• Josef Joffe, fellow of the Hoover Institution and the Freeman-Spogli Institute for International Studies, Stanford University:

    “What is the Talmudic spirit? It is to poke, probe and provoke, never to let received notions stand. Today’s Middle East harbors more half-truths and willful misrepresentations than oil under its sands. Concepts like ‘Orientalism’ are ideologies posing as dispassionate scholarship. Islamism is a magnet for apologists blind to the region’s cultural pathologies. Terrorism is transfigured into legitimate anti-colonialism, even though the Arab world has been independent for two, three generations. Martin Kramer has done the ‘Talmudic’ thing, exposing sloppy or mean-spirited thinking with an incisive mind and first-rate empirical research. This collection is required reading for anybody who prefers intellectual rigor to ideological obfuscation.”

    • Gilles Kepel, professor at the Institut d’études politiques de Paris (Sciences Po) and member of the Institut universitaire de France:

    “Martin Kramer is a major scholarly contributor to the worldwide political debate about the contemporary Middle East. Not all will agree with his strong views, but they are always stimulating and challenging, and it is worth taking up such a challenge in the unprecedented chaos that the region has witnessed since 9/11, both within its ever-changing borders and in its complex relations with Europe and America.”

    • Michael Mandelbaum, Christian A. Herter Professor of American Foreign Policy at the Johns Hopkins School of Advanced International Studies:

    “In The War on Error, Martin Kramer, an eminent scholar of Middle Eastern affairs, fearlessly and eloquently exposes the myths, half-truths, and outright lies that pervade the public discussion, and so inhibit public understanding, of the region he knows so well.”

    • Michael Oren, member of Knesset and former Israeli ambassador to the United States:

    Martin Kramer, a preeminent and prolific scholar of the Middle East, provides expert and singularly clear-sighted insights into this crucial region. Whether writing about the history of the Arab-Israeli conflict, the West’s relations with Islam, or the global struggle against terror, Kramer is at once deeply informed, courageous, and engaging.”

    • Itamar Rabinovich, president of the Israel Institute and former Israeli ambassador to the United States:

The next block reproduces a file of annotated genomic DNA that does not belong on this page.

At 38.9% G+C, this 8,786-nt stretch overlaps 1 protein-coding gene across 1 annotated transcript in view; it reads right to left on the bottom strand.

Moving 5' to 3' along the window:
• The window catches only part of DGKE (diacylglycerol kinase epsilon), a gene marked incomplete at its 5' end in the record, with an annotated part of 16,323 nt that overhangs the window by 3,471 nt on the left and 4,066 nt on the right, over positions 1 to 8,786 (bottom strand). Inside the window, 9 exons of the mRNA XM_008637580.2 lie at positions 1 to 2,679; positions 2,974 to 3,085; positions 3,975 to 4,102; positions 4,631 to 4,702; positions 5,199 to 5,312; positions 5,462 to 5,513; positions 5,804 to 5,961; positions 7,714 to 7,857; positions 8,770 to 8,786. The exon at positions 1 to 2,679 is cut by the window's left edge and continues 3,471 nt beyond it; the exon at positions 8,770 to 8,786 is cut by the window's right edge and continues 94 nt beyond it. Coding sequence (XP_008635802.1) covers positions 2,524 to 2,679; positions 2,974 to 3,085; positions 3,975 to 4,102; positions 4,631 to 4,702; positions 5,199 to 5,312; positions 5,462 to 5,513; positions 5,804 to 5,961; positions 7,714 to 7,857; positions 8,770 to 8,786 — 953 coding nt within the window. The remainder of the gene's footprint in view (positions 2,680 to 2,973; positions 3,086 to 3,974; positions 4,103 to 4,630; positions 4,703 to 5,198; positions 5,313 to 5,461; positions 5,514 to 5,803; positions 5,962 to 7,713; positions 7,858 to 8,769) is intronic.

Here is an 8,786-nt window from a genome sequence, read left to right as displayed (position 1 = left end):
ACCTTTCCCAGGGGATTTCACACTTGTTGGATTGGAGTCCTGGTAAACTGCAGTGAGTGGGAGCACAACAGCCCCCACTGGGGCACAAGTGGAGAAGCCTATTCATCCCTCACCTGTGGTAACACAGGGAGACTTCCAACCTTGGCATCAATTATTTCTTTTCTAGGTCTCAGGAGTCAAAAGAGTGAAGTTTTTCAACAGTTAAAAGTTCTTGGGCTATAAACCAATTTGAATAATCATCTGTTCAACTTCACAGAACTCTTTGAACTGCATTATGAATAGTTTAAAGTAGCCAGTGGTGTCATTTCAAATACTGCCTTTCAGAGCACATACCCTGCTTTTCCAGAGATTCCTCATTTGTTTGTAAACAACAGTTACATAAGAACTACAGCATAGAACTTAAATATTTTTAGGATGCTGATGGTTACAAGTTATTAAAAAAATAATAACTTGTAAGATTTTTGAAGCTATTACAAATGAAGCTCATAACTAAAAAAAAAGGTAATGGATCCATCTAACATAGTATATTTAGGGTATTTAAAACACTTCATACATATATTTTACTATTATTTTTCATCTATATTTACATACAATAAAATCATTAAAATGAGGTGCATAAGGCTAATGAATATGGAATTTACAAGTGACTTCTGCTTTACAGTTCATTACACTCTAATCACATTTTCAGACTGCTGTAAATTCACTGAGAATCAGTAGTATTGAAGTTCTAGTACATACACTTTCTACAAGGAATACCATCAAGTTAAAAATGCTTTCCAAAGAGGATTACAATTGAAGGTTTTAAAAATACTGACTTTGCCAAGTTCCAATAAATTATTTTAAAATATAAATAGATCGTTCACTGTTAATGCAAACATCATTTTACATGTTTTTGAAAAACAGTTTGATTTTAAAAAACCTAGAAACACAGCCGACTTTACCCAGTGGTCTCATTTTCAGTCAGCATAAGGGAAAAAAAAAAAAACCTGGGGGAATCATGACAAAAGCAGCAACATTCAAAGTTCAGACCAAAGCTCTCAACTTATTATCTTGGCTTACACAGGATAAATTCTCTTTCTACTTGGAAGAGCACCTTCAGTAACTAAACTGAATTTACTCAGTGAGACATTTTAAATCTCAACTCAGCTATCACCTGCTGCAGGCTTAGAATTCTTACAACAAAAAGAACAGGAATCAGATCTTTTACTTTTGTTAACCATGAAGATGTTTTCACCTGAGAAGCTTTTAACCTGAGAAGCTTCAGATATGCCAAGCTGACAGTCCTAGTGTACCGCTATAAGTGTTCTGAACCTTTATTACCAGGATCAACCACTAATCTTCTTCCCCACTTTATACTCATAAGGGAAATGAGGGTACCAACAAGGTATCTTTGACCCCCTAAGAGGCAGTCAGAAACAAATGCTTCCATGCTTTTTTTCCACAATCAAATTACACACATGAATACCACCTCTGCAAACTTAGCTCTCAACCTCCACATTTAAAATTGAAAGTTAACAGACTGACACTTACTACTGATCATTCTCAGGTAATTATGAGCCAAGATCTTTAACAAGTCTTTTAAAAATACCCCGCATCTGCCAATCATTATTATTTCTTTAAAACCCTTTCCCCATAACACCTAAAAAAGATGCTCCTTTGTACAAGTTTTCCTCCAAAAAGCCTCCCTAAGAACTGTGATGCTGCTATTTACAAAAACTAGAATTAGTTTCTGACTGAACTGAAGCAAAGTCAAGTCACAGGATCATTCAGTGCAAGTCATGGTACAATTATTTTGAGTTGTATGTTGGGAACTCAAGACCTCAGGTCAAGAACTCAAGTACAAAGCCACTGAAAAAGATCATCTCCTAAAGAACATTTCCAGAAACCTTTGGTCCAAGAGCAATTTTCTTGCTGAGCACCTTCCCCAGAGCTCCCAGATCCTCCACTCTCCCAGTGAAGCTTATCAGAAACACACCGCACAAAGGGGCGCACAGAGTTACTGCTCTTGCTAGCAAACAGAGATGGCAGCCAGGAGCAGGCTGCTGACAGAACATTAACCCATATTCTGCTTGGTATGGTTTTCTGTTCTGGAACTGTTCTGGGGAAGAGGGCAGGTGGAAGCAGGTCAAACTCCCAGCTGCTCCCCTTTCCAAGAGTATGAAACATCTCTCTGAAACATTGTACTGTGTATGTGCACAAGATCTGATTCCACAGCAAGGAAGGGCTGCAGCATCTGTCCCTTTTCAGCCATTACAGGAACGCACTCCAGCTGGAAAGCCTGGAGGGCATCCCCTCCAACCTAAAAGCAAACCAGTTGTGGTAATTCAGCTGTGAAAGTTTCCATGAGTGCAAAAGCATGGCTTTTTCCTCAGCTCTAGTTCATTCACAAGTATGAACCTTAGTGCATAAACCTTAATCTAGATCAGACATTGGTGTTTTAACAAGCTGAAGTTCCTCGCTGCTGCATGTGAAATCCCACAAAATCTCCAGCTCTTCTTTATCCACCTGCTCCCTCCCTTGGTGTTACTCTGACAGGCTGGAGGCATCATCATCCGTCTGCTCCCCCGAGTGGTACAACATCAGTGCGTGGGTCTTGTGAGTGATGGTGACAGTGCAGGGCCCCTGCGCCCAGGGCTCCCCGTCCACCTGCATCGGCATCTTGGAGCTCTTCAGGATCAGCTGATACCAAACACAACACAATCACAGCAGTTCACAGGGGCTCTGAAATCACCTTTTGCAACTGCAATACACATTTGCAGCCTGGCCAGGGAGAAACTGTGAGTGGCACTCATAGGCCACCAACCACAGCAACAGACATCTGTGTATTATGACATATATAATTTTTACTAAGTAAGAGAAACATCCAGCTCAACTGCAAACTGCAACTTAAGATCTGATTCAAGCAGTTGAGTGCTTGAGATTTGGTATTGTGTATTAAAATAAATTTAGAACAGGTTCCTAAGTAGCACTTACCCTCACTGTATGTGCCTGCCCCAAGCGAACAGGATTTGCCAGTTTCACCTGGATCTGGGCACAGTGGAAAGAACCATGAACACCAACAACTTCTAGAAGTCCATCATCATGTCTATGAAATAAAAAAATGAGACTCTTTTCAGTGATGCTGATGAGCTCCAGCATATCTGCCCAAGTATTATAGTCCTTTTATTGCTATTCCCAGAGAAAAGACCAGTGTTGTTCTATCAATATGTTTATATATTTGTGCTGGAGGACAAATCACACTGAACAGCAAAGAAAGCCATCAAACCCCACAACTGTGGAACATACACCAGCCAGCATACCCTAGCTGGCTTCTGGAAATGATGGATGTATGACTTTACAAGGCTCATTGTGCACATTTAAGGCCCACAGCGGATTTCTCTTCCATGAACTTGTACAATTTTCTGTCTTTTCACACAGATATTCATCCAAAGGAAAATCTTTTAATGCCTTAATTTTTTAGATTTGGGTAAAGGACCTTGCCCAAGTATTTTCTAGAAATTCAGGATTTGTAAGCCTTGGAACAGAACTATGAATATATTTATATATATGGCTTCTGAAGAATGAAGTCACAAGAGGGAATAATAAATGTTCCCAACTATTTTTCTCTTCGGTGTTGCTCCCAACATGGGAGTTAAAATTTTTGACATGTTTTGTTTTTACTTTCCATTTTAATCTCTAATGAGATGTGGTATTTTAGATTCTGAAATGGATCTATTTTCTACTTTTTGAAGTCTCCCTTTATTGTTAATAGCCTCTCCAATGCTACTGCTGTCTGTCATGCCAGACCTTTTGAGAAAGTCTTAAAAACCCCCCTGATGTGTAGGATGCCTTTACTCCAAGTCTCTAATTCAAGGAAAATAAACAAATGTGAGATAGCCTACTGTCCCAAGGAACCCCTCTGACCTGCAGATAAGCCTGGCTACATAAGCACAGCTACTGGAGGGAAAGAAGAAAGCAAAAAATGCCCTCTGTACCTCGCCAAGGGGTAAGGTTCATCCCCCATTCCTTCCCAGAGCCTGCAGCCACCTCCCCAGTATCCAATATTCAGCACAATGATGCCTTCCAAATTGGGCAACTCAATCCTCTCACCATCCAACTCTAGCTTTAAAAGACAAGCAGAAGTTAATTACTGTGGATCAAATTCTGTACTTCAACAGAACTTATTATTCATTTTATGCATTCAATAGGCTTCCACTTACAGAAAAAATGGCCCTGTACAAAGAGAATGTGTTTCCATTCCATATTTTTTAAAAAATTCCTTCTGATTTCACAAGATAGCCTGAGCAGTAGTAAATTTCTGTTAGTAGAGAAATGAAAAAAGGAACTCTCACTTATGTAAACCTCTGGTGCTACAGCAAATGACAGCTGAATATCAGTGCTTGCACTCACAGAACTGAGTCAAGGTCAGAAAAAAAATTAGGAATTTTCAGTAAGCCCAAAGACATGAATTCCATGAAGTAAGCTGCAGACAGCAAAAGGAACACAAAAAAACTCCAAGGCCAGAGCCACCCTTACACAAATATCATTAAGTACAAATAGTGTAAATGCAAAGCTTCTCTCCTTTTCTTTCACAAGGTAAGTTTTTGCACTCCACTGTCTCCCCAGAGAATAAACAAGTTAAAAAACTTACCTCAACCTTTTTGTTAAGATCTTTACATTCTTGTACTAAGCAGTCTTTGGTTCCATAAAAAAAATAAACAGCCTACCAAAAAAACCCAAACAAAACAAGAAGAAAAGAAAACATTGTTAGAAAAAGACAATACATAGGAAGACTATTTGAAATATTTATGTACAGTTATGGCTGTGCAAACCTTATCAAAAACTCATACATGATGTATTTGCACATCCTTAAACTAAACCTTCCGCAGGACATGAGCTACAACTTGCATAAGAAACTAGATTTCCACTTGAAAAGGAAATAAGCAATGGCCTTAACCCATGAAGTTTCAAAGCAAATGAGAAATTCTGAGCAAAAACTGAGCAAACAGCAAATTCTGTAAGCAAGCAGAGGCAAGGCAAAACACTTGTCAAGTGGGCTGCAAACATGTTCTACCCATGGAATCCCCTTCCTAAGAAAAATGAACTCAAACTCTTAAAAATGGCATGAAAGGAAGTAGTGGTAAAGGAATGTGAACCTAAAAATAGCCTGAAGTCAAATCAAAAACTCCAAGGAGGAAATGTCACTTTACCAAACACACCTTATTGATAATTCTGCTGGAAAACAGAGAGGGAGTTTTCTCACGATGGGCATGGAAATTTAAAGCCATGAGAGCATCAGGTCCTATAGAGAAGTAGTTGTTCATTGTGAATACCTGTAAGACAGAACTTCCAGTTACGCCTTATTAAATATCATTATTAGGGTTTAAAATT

“Martin Kramer spans an unusual range. He is a first-rate historian of the modern Middle East who is as masterful with social media as he is with the traditional archive. This new collection of essays and papers deals with the most current issues in Middle Eastern politics and policies from a perspective that only a profound historian possesses. But Kramer is not encumbered by his academic baggage; he writes well and vividly. I sometimes disagree with him but I always read carefully and learn something new or different. I strongly recommend the book for the professional and the lay reader.”

    • Ruth R. Wisse, former professor of Yiddish and comparative literature, Harvard University:

    “Correcting error is the indispensable first step in stopping terror. No one writes better on the Middle East, its distorters and misinterpreters than Martin Kramer. He must be read—to be believed.”

      ,

      The War on Error

      The War on ErrorIsrael, Islam, and the Middle East

      by Martin Kramer

      Publisher: Routledge

      Paperback ISBN: 978-1-4128-6499-2 List Price: $44.95

      Hardcover ISBN: 978-1-4128-6433-6 List Price: $100.00

      Pages: 318

      Publication Date: October 31, 2016

      Order from Routledge

      Order from Amazon US

      Order from Amazon UK

      Order from Amazon Canada

      Order from Barnes and Noble

      Description:

      In The War on Error, historian and political analyst Martin Kramer presents a series of case studies, some based on pathfinding research and others on provocative analysis, that correct misinformation clouding the public’s understanding of the Middle East. He also offers a forensic exploration of how misinformation arises and becomes “fact.”

      The book is divided into five themes: Orientalism and Middle Eastern studies, a prime casualty of the culture wars; Islamism, massively misrepresented by apologists; Arab politics, a generator of disappointing surprises; Israeli history, manipulated by reckless revisionists; and American Jews and Israel, the subject of irrational fantasies. Kramer shows how error permeates the debate over each of these themes, creating distorted images that cause policy failures.